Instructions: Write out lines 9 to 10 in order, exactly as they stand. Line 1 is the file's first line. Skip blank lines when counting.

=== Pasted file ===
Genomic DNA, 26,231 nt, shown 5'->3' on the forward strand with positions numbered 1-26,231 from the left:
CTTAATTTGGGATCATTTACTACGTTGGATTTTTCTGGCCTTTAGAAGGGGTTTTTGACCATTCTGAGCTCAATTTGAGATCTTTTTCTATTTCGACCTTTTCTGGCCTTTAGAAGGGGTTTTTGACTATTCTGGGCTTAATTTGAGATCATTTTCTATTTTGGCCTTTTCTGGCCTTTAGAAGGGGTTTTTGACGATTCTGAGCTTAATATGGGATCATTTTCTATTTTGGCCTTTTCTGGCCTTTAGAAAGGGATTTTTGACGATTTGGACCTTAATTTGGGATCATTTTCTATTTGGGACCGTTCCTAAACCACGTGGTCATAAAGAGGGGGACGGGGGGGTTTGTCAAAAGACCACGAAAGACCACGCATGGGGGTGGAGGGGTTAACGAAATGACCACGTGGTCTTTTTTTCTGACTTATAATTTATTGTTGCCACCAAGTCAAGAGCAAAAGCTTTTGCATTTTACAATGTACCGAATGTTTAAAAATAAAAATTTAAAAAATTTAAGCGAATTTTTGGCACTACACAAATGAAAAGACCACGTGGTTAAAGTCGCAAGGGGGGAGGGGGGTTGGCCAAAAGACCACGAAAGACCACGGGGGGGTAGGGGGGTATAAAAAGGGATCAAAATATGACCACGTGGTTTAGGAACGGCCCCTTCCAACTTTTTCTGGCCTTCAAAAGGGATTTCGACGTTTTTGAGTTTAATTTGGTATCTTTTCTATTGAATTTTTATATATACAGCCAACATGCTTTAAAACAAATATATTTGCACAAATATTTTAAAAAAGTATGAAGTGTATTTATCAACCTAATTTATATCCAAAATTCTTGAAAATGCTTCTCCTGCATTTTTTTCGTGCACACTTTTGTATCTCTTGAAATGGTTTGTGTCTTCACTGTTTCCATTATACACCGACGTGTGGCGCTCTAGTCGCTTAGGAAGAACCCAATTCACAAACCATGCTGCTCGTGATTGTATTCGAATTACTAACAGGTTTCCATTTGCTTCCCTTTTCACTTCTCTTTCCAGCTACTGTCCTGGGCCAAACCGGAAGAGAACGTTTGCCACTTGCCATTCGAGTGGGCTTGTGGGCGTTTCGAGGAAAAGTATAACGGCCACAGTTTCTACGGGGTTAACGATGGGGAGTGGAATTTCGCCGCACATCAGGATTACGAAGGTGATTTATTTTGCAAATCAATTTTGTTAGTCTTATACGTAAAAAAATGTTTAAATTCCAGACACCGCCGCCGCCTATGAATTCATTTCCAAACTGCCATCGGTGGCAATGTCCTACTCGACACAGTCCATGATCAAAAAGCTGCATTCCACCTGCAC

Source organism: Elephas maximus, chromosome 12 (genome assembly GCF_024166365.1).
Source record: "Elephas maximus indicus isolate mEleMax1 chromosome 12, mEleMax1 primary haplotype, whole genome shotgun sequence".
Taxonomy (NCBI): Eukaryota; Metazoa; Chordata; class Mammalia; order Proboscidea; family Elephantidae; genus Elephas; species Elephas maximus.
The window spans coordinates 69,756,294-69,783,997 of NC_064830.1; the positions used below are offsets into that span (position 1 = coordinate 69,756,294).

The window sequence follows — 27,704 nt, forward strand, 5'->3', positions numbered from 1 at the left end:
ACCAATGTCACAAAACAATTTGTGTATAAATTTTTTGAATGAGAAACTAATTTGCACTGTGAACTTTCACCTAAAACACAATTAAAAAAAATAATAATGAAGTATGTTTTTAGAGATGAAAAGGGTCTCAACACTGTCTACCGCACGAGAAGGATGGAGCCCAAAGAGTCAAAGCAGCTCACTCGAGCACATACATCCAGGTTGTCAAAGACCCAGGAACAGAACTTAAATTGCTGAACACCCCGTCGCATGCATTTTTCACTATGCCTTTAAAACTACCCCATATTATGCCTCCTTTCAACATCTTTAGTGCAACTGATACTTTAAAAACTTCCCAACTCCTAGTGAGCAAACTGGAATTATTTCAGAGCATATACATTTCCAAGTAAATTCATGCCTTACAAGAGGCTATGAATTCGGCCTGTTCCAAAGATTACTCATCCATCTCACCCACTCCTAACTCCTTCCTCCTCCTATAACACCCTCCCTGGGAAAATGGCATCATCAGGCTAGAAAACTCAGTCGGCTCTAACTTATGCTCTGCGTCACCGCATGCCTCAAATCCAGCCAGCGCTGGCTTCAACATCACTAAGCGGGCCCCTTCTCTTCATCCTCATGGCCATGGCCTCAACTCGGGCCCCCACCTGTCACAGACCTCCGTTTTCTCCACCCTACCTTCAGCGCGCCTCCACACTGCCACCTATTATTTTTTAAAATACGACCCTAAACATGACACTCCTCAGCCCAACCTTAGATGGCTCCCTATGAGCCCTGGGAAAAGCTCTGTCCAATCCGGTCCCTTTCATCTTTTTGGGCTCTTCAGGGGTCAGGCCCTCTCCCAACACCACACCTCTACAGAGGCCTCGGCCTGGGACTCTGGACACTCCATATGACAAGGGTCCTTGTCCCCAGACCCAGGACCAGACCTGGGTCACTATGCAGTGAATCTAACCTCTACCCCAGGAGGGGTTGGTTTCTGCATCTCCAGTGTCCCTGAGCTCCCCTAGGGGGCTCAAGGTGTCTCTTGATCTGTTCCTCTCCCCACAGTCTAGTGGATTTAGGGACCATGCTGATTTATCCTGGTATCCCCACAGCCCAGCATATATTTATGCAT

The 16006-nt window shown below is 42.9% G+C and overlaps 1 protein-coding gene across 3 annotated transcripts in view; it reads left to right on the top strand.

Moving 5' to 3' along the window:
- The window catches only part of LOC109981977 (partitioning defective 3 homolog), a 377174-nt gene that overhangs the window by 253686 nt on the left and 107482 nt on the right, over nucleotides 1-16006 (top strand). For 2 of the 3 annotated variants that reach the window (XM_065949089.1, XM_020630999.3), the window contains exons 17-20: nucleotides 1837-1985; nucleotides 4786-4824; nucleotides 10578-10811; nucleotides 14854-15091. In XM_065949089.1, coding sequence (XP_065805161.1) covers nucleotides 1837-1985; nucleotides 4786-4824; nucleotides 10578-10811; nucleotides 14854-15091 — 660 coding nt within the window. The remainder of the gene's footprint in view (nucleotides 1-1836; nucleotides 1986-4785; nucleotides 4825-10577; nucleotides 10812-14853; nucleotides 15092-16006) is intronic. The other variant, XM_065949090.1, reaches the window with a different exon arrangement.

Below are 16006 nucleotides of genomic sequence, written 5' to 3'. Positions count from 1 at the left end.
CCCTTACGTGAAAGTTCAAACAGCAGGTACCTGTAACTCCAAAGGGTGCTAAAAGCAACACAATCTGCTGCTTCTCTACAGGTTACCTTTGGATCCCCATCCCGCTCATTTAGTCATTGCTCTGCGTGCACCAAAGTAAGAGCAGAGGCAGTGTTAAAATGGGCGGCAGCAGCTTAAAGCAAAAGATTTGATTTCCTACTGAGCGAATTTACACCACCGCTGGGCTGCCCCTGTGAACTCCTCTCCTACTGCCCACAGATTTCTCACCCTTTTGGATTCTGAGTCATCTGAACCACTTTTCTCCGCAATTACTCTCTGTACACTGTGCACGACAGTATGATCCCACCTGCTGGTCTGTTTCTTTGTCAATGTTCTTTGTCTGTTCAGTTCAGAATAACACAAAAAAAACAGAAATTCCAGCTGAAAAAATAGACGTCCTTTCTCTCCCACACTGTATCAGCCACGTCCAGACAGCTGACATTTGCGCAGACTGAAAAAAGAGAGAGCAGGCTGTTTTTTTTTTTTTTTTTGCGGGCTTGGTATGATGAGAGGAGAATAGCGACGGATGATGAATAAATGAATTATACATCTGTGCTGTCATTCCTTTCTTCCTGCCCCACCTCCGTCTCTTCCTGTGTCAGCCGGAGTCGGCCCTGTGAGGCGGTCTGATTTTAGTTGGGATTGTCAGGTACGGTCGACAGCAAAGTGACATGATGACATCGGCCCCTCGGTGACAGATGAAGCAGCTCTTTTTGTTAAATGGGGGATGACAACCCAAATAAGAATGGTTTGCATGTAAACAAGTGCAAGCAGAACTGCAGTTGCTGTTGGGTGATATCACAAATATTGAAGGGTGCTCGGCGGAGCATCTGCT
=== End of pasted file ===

The 16006-nt window shown below is 42.9% G+C and overlaps 1 protein-coding gene across 3 annotated transcripts in view; it reads left to right on the top strand.

Moving 5' to 3' along the window: